Senior teaches Roanoke County elementary students Spanish

Mallory McClaine volunteers at Fort Lewis Elementary School and New Vista Montessori School in Roanoke.

 

Mallory McClaine ’09 certainly knows how to push herself to new heights.  Not only is McClaine graduating from Roanoke College a year early, but she also is teaching Spanish to elementary students two days a week at Fort Lewis Elementary School and New Vista Montessori School, both in Roanoke.  She said that she is having a “blast” working with such young minds.

“It’s exciting to see the students wide-eyed and excited,” McClaine said.  “I love Spanish and the culture, and seeing them excited excites me too.”

McClaine said that she likes the Spanish culture because of the language and the laid back lifestyle.  After visiting Costa Rica for spring break during her senior year of high school, McClaine knew that she wanted to major in Spanish after arriving at Roanoke.

McClaine has used her experience abroad in the classroom, immersing her students in the culture and the customs.  Her first classroom lesson was Christmas- themed, teaching her students about holiday customs in Spain.  McClaine’s lesson plans include Powerpoint presentations about the culture and basic conversational skills, and she even uses puppets to interact with the children.  She makes it a point to keep her students active with the material.

“The big thing at that age is first-hand experience learning the language,” McClaine said.  “The kids never stay in one spot during my lessons because I want them to interact with the lessons.”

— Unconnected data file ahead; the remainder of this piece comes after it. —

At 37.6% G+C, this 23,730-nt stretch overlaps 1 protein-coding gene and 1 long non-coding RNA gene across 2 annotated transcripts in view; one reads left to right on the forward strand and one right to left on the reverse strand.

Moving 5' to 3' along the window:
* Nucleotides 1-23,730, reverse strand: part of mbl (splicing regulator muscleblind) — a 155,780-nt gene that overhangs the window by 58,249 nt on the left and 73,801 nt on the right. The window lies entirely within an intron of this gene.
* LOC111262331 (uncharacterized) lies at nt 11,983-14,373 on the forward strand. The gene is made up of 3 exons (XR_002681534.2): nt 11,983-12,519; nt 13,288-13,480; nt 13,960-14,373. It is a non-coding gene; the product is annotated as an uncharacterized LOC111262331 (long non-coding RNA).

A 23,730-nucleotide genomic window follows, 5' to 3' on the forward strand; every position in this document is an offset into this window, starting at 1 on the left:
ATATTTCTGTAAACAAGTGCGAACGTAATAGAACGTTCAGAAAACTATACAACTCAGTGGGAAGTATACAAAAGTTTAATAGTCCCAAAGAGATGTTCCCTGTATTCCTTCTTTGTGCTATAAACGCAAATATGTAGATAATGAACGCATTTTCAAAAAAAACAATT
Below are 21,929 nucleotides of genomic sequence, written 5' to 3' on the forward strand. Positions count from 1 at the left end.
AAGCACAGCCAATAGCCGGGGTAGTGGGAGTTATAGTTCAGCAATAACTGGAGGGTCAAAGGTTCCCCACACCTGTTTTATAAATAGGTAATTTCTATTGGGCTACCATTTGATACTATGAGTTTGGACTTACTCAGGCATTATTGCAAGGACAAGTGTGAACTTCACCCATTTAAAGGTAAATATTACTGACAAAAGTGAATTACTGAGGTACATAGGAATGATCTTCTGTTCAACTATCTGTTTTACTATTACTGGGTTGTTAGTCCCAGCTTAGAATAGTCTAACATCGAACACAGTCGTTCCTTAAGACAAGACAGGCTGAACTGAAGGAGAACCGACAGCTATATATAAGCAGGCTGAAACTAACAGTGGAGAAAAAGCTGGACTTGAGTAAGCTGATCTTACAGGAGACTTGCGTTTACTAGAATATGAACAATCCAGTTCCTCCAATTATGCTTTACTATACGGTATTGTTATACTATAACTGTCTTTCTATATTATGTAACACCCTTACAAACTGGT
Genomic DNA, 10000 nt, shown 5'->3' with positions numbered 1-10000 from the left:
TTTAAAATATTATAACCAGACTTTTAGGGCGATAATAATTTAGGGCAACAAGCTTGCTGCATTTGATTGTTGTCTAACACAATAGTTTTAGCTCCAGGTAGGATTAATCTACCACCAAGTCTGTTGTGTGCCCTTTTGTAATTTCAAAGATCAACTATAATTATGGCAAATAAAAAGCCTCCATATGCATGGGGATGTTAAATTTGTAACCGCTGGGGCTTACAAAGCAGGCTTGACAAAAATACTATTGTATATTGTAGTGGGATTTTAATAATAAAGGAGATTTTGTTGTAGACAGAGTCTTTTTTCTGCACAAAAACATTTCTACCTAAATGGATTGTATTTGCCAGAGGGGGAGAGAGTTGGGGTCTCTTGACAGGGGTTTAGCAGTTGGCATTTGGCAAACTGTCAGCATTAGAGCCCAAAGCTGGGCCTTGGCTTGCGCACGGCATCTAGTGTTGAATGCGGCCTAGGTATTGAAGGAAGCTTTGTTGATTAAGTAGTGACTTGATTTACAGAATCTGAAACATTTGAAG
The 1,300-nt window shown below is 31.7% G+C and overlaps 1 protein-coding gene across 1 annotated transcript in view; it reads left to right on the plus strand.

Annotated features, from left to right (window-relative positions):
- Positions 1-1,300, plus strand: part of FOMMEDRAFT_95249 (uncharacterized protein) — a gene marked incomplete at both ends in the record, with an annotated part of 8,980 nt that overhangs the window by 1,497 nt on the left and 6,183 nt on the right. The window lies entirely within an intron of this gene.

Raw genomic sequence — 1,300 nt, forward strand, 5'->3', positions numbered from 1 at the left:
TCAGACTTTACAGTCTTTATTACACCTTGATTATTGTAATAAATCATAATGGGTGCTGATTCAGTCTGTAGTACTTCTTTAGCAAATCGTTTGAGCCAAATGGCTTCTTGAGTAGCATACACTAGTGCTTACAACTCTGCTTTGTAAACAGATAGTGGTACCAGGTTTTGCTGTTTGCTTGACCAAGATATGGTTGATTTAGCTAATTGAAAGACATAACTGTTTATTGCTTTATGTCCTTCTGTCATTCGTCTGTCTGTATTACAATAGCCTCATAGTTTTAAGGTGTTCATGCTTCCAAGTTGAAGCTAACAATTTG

McClaine also is learning more about the language herself through her teaching.  She said that without this program, she may never have known that she wanted to teach Spanish at the primary level after graduation.  Her experiences with the education department at the College are, in her opinion, unique from other colleges’ programs. 

“I have learned more by teaching for 45 minutes two days a week than I would during an hour and a half lecture,” McClaine said.  “I love the education department because they do a good job getting people into the classroom.”

McClaine also is using her experiences with teaching to develop research regarding the development of the brain.  For her honors thesis, McClaine is researching the impacts of studying a foreign language at a young age and how older students usually struggle if not introduced to foreign language study in elementary school.  She said that it is important to brain development and overall perception of the world for young people to study a foreign language in terms.

“It’s important to get a global perspective,” McClaine said.  “Just because a culture is different doesn’t make it wrong.”

McClaine soon will live by those words in the summer when she plans to be an au pére to a three-and four-year old in Cadiz, Spain.